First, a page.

- Rep. Marjorie Taylor Greene posted a Twitter poll about a possible “divorce” between blue and red states.
- Greene went on Steve Bannon’s podcast to discuss the poll, with Bannon disagreeing “vehemently” with the idea.
- Greene said the poll should “wake up the Republicans who refuse to act like Republicans.”
Rep. Marjorie Taylor Greene and Steven Bannon discussed whether a “national divorce” was the right course of action for the country after the congresswoman posted a Twitter poll about a possible split.
The Georgia congresswoman posted the controversial poll on Twitter, asking her followers to vote on whether the United States should have a “national divorce” between Republican and Democrat states.
-Marjorie Taylor Greene ???????? (@mtgreenee) October 12, 2021
The option to stay together won by a small margin, with nearly 85,000 votes cast.
On Friday, Greene appeared on Steve Bannon’s War Room podcast to discuss the poll, explaining that she did it because of how divided the country is.
“So many people talk to me about how divided our country is and how it’s irreconcilable,” she said.
“I’ve been hearing that from so many…about dividing the country between Republican and Democrat states.”
Bannon disagreed with splitting the nation: “It’s something that I’m adamantly obviously opposed to, vehemently.
“And I don’t even like some of these commentators starting to talk about it, for the simple reason we control two-thirds of the country. Two-thirds of the country actually back what President Trump stands for, nationalist populism.”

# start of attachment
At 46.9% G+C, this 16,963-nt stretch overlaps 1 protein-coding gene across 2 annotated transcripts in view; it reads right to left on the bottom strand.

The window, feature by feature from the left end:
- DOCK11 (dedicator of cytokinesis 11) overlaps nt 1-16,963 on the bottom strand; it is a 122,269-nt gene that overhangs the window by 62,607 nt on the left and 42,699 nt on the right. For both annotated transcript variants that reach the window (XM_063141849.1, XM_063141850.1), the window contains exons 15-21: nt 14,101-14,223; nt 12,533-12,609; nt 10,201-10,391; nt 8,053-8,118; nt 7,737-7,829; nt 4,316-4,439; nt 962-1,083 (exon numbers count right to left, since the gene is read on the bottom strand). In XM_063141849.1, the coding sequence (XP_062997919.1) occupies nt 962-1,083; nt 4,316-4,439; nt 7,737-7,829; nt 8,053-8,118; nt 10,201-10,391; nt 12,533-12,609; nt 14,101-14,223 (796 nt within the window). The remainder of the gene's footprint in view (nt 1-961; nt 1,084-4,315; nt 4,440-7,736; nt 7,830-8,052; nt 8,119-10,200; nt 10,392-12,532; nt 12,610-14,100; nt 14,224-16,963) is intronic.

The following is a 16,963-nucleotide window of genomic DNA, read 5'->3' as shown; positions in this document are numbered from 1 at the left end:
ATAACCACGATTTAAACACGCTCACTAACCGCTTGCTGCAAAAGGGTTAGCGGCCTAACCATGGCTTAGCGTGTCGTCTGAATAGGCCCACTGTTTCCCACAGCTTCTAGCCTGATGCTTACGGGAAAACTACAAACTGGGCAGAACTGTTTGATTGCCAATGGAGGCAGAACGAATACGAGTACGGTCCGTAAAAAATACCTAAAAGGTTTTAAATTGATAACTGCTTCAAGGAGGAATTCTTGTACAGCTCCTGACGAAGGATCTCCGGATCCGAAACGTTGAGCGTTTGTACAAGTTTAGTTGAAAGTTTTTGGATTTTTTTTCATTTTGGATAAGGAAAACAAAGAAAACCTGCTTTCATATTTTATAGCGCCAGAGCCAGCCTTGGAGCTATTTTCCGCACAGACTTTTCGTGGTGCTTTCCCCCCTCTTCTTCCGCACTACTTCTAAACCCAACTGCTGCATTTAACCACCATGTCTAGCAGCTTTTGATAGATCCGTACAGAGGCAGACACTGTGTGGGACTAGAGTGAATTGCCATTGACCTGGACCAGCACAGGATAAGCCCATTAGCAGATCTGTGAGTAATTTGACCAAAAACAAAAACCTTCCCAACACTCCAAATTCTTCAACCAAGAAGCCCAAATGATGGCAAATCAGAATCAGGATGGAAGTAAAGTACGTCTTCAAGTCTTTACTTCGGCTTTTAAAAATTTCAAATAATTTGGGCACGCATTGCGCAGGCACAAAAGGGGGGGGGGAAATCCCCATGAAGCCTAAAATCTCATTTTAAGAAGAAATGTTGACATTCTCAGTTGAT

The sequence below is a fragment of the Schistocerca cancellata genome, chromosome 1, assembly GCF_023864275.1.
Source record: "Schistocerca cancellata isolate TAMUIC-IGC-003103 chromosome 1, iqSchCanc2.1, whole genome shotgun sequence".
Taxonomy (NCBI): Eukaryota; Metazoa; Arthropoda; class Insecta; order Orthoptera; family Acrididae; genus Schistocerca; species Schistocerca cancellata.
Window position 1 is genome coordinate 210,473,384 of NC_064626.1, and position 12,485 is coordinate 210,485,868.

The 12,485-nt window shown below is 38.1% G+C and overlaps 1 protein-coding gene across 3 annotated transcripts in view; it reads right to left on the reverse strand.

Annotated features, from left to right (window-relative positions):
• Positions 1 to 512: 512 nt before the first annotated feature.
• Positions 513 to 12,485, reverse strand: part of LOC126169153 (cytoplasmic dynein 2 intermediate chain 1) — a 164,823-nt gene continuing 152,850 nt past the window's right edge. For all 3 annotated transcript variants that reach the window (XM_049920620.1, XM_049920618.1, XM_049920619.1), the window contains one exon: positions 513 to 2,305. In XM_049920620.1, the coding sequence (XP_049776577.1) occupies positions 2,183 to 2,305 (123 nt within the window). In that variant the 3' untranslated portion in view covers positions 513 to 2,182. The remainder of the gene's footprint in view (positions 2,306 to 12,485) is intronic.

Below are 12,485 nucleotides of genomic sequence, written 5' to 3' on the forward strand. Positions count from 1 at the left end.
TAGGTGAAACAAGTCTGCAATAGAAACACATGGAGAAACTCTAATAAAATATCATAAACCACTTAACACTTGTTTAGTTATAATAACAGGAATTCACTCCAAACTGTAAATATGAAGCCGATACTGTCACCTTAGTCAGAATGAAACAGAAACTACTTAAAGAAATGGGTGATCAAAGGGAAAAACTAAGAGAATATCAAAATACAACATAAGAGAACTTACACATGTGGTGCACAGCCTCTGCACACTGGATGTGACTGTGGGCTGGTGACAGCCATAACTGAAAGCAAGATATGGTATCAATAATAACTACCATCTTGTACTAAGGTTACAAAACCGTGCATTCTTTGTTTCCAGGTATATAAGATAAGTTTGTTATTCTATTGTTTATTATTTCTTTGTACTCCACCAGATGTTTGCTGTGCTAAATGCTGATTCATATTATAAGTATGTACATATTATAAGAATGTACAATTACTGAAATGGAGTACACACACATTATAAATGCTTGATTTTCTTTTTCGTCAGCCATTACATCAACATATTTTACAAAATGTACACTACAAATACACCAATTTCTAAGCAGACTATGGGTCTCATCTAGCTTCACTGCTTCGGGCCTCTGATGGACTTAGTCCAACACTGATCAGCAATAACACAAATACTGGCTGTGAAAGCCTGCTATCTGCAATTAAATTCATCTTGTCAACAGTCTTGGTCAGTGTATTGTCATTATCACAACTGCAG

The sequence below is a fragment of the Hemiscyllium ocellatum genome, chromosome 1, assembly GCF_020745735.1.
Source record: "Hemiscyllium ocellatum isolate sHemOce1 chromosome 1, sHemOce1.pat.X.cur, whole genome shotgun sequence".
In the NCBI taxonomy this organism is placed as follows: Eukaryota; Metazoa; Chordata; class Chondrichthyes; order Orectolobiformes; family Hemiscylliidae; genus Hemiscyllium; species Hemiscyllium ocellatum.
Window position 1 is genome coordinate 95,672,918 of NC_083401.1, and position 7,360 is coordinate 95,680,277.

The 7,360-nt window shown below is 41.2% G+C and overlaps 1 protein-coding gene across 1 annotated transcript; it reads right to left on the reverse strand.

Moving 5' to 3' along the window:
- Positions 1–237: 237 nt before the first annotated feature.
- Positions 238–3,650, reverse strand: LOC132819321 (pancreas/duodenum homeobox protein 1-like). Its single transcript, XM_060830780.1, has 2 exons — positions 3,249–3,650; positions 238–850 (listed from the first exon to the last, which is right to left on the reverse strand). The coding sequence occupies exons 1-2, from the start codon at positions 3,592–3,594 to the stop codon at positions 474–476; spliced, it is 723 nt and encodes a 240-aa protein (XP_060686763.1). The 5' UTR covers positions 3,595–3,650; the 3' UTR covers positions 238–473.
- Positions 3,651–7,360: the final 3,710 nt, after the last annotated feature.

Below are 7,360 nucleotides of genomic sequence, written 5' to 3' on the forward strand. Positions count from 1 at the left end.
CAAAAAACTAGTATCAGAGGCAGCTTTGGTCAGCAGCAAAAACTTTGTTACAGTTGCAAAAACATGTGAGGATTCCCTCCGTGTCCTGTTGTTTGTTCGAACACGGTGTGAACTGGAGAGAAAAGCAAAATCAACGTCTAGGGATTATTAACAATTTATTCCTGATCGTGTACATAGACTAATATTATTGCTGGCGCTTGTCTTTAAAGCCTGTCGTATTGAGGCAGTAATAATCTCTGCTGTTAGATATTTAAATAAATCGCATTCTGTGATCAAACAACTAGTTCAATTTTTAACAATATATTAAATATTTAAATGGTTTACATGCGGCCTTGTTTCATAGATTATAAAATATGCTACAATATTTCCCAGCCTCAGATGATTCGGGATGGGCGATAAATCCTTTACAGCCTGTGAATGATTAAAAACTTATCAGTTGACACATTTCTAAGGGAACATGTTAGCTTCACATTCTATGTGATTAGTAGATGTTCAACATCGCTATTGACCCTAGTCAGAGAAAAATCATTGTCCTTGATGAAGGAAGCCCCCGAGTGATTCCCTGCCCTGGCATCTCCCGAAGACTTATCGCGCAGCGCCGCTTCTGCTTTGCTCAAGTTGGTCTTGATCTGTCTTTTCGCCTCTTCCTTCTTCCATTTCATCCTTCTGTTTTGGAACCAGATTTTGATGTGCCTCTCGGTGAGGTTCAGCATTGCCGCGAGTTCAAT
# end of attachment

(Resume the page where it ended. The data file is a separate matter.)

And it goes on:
Greene said she took the poll to “understand how people feel.”
She added that Twitter was a “very hard-left” platform and therefore was biased.
She said that initially, the poll results were mostly in favor of, “yes,” but within days “the left attacked it” and worked to drive the numbers down.
“It still ended with 43% of Americans wanting a national divorce,” she said. “This should be the wake-up call to Democrats in particular that they cannot do this to our country.”
Bannon complimented Greene for her understanding of “modern media and information warfare” but said he disagreed with the conclusion she reached.
“I take this data, and I come to a very different conclusion,” Bannon said. “We have to start to govern like we mean it.”
Bannon explained that he thought more people like Greene needed to be promoted in the party.
“The problem is we win elections and we have these country club Republicans, and we basically are the controlled opposition even in power,” Bannon said.
Greene agreed: “That national divorce poll should wake up the Republicans who refuse to act like Republicans, and not just the Democrats,” Greene said.
Greene had been accused of stoking divisions in the country by sharing the poll when the term “civil war” was trending on Twitter, following remarks made by a Trump supporter at his Iowa rally.